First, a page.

From the shared memory of colonial struggle, we arrive to the sad realities of contemporary geopolitics. Legendary Egypt, umm ad-dunya (the mother of the world), is widely considered the capital of the Arab World, located at a strategic point adjacent to Israel. Although the violence raging across Algeria in the 1990s worried neighbors Tunisia and Morocco (as well as France, to a lesser extent), the geographical importance of Israel in the eyes of global powers is incomparable. The strategic location of Egypt would incite global powers to act—and quickly—if an Algerian scenario loomed on the horizon. Should more proof be required, we need look no further than the Pentagon’s call for SCAF to relinquish power to civilian control. The European Union has also articulated its preference for a Morsi victory. In 1992, no such powerful international backers spoke up on behalf of the Algerian FIS.
In the aftermath of Egyptian independence, the colonial legacy did not result in such a widespread exodus of foreigners, or foreign media. By contrast, following the 1994 hijacking of an Air France flight and a bombing at Boumedienne International Airport two years prior, France suspended all flights to the North African nation for years, and international journalists were visibly absent from the scene.
We would be hard-pressed to imagine a scenario in which international powers would willingly withdraw from Egypt without extreme pressure. Part of this has to do with economic imperatives and local specificities. As a regional oil producer, post-independence Algeria was able to stave off economic problems (for a time) as well as foreign financial support, particularly in terms of tourism. As the beneficiary of Pharanoic history, Egypt has long been integrated into the booming dollar economy fueled by the tourist industry.
A fundamental lesson the world has failed to learn about the so-called Arab Spring is that backing authoritarianism over democracy is not an antidote to unrest. For decades, dictators raised the specter of Algeria’s Years of Blood to muzzle populations seeking change. The tired, albeit fashionable comparisons, such as “Tunisia is not Egypt” and “Libya is or will be Iraq and Afghanistan,” have given way to the equally inane “Egypt is Algeria.” Although these regional analogies are, on the one hand, inevitable, they are nonetheless reductive—and sometimes, dangerously so. The specificities of post-colonial nations cannot be overlooked, lest we wish a self-fulfilling prophecy.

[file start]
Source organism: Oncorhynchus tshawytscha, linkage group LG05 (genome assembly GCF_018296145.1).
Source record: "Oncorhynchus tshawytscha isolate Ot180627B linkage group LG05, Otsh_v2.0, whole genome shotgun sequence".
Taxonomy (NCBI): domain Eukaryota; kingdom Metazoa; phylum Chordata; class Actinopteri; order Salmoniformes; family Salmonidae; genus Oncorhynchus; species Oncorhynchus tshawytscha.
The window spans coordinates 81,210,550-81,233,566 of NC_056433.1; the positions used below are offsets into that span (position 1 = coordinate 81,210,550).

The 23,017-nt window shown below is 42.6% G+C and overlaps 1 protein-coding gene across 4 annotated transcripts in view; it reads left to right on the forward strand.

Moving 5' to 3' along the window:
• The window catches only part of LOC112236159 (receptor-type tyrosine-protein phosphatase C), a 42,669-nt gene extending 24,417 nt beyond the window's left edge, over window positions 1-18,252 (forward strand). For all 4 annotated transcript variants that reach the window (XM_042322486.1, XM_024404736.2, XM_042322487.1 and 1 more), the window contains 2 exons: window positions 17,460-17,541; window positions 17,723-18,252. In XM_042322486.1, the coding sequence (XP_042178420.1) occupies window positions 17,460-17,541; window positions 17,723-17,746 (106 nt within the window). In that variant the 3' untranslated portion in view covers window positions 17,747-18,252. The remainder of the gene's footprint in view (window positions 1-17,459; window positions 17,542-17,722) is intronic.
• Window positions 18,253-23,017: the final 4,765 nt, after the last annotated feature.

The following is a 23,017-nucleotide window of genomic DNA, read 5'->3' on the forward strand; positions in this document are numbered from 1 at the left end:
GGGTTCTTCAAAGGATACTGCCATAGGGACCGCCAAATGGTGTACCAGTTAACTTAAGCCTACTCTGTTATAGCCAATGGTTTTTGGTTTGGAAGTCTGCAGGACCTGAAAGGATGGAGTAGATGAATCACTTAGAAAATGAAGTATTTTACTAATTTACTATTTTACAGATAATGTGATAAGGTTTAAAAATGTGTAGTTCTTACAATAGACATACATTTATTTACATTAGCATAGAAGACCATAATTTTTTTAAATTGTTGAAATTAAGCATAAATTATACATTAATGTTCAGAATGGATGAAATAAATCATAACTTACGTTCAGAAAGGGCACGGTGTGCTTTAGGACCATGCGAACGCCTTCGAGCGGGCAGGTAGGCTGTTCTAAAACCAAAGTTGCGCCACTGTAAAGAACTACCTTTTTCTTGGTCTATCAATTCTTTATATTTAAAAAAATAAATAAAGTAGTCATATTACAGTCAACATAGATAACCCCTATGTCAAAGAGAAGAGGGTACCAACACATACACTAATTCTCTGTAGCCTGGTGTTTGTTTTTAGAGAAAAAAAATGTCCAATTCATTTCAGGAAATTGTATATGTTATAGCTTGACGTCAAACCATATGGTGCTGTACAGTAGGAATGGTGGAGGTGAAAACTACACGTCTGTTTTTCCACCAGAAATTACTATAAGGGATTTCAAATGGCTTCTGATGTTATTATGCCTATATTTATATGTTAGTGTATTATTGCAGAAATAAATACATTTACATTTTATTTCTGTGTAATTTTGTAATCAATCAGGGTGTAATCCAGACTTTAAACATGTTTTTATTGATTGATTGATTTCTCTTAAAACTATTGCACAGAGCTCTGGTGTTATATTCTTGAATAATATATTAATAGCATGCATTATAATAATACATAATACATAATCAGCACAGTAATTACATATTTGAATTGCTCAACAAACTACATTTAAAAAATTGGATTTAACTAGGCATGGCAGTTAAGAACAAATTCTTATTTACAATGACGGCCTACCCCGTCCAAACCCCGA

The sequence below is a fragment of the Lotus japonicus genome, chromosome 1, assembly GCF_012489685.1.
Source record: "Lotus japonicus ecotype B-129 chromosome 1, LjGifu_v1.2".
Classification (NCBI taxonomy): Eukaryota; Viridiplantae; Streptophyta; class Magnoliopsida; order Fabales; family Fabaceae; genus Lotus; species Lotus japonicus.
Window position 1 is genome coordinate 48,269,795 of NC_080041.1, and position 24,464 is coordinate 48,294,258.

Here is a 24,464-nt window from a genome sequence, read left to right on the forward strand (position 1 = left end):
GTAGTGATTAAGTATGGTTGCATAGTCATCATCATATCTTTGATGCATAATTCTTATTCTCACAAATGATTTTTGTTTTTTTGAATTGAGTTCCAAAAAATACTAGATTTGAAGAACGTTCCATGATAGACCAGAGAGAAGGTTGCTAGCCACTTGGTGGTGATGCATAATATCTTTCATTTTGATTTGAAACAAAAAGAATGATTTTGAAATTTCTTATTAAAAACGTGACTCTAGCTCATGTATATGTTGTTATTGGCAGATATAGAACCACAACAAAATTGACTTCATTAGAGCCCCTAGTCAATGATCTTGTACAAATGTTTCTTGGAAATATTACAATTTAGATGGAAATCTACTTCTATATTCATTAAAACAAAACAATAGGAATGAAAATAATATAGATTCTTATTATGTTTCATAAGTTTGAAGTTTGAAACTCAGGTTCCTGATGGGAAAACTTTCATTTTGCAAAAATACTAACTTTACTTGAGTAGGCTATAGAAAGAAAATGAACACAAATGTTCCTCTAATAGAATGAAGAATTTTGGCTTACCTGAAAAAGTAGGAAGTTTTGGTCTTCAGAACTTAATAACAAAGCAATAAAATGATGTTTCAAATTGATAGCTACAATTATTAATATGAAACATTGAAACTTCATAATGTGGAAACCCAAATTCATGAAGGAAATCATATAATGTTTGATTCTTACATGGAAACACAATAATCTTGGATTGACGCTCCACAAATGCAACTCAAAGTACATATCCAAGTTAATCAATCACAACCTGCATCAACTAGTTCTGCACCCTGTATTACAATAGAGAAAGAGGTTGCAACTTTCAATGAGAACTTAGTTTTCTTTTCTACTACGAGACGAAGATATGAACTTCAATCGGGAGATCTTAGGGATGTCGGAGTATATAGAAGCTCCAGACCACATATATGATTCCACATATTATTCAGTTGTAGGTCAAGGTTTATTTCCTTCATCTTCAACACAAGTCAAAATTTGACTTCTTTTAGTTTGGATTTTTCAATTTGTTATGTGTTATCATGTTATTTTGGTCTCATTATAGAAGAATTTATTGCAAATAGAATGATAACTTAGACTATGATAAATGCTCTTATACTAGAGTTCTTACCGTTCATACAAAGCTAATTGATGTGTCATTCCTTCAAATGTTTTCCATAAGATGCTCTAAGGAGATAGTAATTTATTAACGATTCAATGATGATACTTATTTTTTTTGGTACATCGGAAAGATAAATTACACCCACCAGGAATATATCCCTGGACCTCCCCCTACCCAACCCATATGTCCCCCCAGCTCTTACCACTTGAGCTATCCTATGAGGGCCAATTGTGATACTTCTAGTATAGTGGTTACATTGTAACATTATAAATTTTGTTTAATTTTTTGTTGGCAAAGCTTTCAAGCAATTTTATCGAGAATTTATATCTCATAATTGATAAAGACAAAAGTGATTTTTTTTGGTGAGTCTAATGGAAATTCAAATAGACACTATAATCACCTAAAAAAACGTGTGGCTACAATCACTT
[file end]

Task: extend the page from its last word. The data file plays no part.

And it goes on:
In the case of an Algerian doomsday scenario, academics, commentators, and citizens must remain wary of stoking fears without nuanced consideration of the complexities within collective symbols of national identity and the pressing necessities of geopolitics. This is even more urgent when the analytical model in question has, itself, been harnessed to forestall change.
In this historical light, what are we to make of the election announcement delay, and the meetings on Parliament’s reinstatement in Egypt? SCAF may, at times, overplay its hand, but it is far from ignorant. Could SCAF be wrangling behind the scenes with the Muslim Brotherhood, working out a power-sharing deal amenable to elites rather than the voting population and the revolutionary reformers? As rumors of secret machinations between SCAF and the Muslim Brotherhood swirl, is the Algerian cautionary tale deliberately invoked to force a tired populace into submission? Perhaps. Perhaps not. At this point, many things are plausible, if not possible. The outcome is far from predetermined, but the apocalypse is not, necessarily, now.
*Amanda E. Rogers is a PhD candidate and Arabic lecturer at Emory University. She can be found on Twitter under @MsEntropy.